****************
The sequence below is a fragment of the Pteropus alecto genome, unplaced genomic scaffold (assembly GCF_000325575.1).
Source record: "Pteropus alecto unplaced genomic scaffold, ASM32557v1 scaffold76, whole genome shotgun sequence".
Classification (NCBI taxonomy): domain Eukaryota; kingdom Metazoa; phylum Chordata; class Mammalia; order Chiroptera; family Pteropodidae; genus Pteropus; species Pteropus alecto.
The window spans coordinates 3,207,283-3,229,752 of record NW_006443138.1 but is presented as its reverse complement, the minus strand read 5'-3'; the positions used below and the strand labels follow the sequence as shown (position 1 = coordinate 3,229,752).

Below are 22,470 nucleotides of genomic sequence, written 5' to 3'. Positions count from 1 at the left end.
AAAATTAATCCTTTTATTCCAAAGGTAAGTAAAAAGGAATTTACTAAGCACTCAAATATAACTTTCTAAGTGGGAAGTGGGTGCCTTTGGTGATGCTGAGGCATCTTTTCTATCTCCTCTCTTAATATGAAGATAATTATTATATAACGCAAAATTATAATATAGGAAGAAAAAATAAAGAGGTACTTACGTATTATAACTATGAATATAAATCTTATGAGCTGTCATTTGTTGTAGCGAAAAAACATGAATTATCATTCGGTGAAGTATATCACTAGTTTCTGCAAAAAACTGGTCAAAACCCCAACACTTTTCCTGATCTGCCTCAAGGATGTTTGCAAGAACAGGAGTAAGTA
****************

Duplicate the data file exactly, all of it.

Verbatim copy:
The sequence below is a fragment of the Pteropus alecto genome, unplaced genomic scaffold (assembly GCF_000325575.1).
Source record: "Pteropus alecto unplaced genomic scaffold, ASM32557v1 scaffold76, whole genome shotgun sequence".
Classification (NCBI taxonomy): domain Eukaryota; kingdom Metazoa; phylum Chordata; class Mammalia; order Chiroptera; family Pteropodidae; genus Pteropus; species Pteropus alecto.
The window spans coordinates 3,207,283-3,229,752 of record NW_006443138.1 but is presented as its reverse complement, the minus strand read 5'-3'; the positions used below and the strand labels follow the sequence as shown (position 1 = coordinate 3,229,752).

Below are 22,470 nucleotides of genomic sequence, written 5' to 3'. Positions count from 1 at the left end.
AAAATTAATCCTTTTATTCCAAAGGTAAGTAAAAAGGAATTTACTAAGCACTCAAATATAACTTTCTAAGTGGGAAGTGGGTGCCTTTGGTGATGCTGAGGCATCTTTTCTATCTCCTCTCTTAATATGAAGATAATTATTATATAACGCAAAATTATAATATAGGAAGAAAAAATAAAGAGGTACTTACGTATTATAACTATGAATATAAATCTTATGAGCTGTCATTTGTTGTAGCGAAAAAACATGAATTATCATTCGGTGAAGTATATCACTAGTTTCTGCAAAAAACTGGTCAAAACCCCAACACTTTTCCTGATCTGCCTCAAGGATGTTTGCAAGAACAGGAGTAAGTA